Description. Description is a type of writing that portrays a character, an object, or a scene. Descriptions make use of sensory details—words and phrases that describe how things look, sound, smell, taste, or feel. Garrison Keillor describes his classroom and the work he and his classmates were doing there in vivid sensory detail. As you read, make note of these details.
Irony. Irony is a difference between appearance and reality. In "Gary Keillor," the difference between Gary's description of his life, his thoughts, and his dreams and the reality of that life provides an ironic contrast and contributes to much of the humor of this story. As you read, notice the difference between the way Gary sees the situations in which he finds himself and the way we see those situations.
"Gary Keillor" is a fictional story based on the author's middle-class, Midwestern childhood in the 1950s. In it, Keillor tells of discovering his niche in life as a humorist while participating in a high-school talent show.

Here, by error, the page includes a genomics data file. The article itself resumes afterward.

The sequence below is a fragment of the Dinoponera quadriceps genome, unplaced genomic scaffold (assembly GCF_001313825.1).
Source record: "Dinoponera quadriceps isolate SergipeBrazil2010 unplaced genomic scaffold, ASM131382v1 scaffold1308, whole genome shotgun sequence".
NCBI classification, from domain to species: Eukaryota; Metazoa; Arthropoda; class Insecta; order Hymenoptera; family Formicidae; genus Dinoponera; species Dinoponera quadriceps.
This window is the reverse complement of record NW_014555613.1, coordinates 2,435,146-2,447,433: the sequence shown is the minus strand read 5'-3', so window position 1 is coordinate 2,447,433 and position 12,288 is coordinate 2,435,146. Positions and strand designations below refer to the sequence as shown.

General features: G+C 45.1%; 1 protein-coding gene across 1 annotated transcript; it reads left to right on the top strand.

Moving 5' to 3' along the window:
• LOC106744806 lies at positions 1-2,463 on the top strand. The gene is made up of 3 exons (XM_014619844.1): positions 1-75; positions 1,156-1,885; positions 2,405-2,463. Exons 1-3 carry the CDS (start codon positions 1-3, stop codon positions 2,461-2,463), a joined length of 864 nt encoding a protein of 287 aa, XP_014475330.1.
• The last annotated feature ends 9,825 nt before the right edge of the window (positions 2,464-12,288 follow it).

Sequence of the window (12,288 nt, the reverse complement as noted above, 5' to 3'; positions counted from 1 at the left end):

Culture Connection. The 1950s were a time of peace and prosperity in the United States. After serving in World War II, hundreds of thousands of men and women came home to attend college on the G.I. Bill, which for the first time made college affordable for a broad spectrum of the population. There were plenty of jobs to go around as the economy boomed, subdivisions sprang up in every town, and the baby boom took off. Optimism about the future was high, and it seemed that anything was possible—both for America, and for the average American. Rock and roll music was popular, especially that of superstar Elvis Presley, who skyrocketed to fame in the 1950s and 60s. His hit "All Shook Up" is mentioned in this story by Garrison Keillor.
As you read, make a cluster chart, listing examples of ironic humor in the story.
When have you been the "star of the show"?